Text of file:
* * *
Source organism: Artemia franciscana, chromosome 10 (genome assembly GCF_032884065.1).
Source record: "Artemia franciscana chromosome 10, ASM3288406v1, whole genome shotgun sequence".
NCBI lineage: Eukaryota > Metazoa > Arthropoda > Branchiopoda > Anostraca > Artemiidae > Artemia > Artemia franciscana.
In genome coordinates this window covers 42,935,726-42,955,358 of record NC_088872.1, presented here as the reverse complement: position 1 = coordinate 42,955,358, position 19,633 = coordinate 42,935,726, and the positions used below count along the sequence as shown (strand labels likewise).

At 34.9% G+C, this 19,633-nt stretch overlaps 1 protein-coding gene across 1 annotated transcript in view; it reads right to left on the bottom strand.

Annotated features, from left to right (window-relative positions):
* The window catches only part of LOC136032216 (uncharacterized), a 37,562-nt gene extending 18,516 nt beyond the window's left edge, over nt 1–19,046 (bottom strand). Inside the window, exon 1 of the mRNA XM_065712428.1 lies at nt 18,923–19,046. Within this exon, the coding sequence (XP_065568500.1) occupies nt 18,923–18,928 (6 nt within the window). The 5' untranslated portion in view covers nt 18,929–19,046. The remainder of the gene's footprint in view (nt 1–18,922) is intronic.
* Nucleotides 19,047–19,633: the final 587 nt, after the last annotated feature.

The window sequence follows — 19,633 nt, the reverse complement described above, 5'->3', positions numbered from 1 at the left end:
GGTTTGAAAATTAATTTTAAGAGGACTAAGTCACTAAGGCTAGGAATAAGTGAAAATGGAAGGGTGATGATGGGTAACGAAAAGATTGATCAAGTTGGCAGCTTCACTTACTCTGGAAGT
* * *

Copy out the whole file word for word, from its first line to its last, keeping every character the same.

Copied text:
Source organism: Artemia franciscana, chromosome 10 (genome assembly GCF_032884065.1).
Source record: "Artemia franciscana chromosome 10, ASM3288406v1, whole genome shotgun sequence".
NCBI lineage: Eukaryota > Metazoa > Arthropoda > Branchiopoda > Anostraca > Artemiidae > Artemia > Artemia franciscana.
In genome coordinates this window covers 42,935,726-42,955,358 of record NC_088872.1, presented here as the reverse complement: position 1 = coordinate 42,955,358, position 19,633 = coordinate 42,935,726, and the positions used below count along the sequence as shown (strand labels likewise).

At 34.9% G+C, this 19,633-nt stretch overlaps 1 protein-coding gene across 1 annotated transcript in view; it reads right to left on the bottom strand.

Annotated features, from left to right (window-relative positions):
* The window catches only part of LOC136032216 (uncharacterized), a 37,562-nt gene extending 18,516 nt beyond the window's left edge, over nt 1–19,046 (bottom strand). Inside the window, exon 1 of the mRNA XM_065712428.1 lies at nt 18,923–19,046. Within this exon, the coding sequence (XP_065568500.1) occupies nt 18,923–18,928 (6 nt within the window). The 5' untranslated portion in view covers nt 18,929–19,046. The remainder of the gene's footprint in view (nt 1–18,922) is intronic.
* Nucleotides 19,047–19,633: the final 587 nt, after the last annotated feature.

The window sequence follows — 19,633 nt, the reverse complement described above, 5'->3', positions numbered from 1 at the left end:
GGTTTGAAAATTAATTTTAAGAGGACTAAGTCACTAAGGCTAGGAATAAGTGAAAATGGAAGGGTGATGATGGGTAACGAAAAGATTGATCAAGTTGGCAGCTTCACTTACTCTGGAAGT